Random Lugnuts: MWR's Future, The Stewart Storm, and My Own Personal Sponsor Troubles
Topics: Tony Stewart
What is Random Lugnuts? It's random bits of stock car racing commentary written on an irregular basis by an irregular racing fan. The name is a reference to the lugnuts that go flying off a car during a pit stop: you never know where they are going to go, what they're going to do when they get there, they can be annoying, they're often useless after a race, and every once in a while someone gets hit and they don't know exactly where it came from.
Opinions expressed by Bill Crittenden are not official policies or positions of The Crittenden Automotive Library. You can read more about the Library's goals, mission, policies, and operations on the About Us page.
August 1, 2007
Coming into the 2007 season with about 50 teams competing for 43 spots, I had thought it just a matter of time before the slower teams lost sponsors, ran out of money and stayed home, eventually making it easier for the survivors to make the show.
Michael Waltrip Racing is, from all I can read from here, a well-funded team with great manufacturer support. He and Dale Jarrett are great spokespersons who can, even missing the show, get their sponsor more TV time than some of the teams that are in the top 35, and so MWR's managed to hold on to all of its major sponsors. Their reward is now that the first of their competitors has fallen.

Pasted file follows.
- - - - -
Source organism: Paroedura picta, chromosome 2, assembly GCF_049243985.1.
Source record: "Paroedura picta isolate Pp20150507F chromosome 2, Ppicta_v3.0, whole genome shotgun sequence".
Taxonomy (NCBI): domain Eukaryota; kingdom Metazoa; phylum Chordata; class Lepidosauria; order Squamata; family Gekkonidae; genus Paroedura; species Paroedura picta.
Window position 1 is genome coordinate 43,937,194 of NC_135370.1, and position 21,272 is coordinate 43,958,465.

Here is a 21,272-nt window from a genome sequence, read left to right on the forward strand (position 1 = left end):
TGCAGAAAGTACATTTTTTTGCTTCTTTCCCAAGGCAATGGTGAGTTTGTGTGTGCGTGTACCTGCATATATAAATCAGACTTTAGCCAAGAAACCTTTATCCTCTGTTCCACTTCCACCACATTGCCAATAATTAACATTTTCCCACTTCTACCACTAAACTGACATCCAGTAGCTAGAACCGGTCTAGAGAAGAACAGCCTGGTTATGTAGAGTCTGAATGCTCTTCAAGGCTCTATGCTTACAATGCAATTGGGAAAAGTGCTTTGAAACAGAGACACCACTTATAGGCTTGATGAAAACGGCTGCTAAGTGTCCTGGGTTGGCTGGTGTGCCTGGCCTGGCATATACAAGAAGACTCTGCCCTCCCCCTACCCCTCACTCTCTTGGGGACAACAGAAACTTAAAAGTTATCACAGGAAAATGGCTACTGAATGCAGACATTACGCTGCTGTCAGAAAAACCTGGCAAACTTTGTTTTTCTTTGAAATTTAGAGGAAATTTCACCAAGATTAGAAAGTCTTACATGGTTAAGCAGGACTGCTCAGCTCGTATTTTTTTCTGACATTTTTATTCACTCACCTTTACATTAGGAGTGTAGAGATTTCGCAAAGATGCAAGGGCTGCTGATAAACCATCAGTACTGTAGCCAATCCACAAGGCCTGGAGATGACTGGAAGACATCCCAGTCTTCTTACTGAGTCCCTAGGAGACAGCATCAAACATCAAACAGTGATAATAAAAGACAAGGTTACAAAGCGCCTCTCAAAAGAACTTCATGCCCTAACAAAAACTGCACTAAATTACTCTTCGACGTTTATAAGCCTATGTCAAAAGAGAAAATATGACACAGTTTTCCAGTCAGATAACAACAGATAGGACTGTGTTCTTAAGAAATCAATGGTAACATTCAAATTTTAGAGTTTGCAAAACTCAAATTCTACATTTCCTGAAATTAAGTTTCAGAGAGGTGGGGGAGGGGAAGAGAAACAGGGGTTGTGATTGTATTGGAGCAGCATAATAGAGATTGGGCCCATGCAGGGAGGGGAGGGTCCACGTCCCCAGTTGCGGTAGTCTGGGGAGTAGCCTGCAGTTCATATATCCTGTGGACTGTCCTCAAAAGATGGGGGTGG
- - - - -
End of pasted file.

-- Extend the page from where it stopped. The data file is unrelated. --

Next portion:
While the 15 team is now locked into the top 35, that still leaves the former 13 and 14 cars out of the events. Two less cars competing for 43 spots is a plus for any team not in the top 35 in owner points. Roush will also have to come to Daytona in 2008 minus one car, while other major teams have already maxed themselves out at 4 cars. If NAPA, UPS and Domino's can remain patient, 2008 looks to be a better year for MWR and all the other teams not in the top 35 right now.
Ed Hinton's Sunday prerace column had the title, "A Stewart storm could be brewing." He not only won the race, but did so in a way I've never seen before. He made it look easy at a track that has been heartbreaking for so many talented drivers over the decades. But remember sometimes as one storm passes the next is just on the horizon. And you have to look no further back than second place in Sunday's race to see that Hurricane Juan just might be forming in the distance.
And now a word from our sponsors...
Much to the chagrin of those advertisers who spend millions upon millions of dollars in NASCAR, to put their logo on the car and then millions more to build an advertising campaign around the driver and team, I often don't buy the products of the drivers I follow.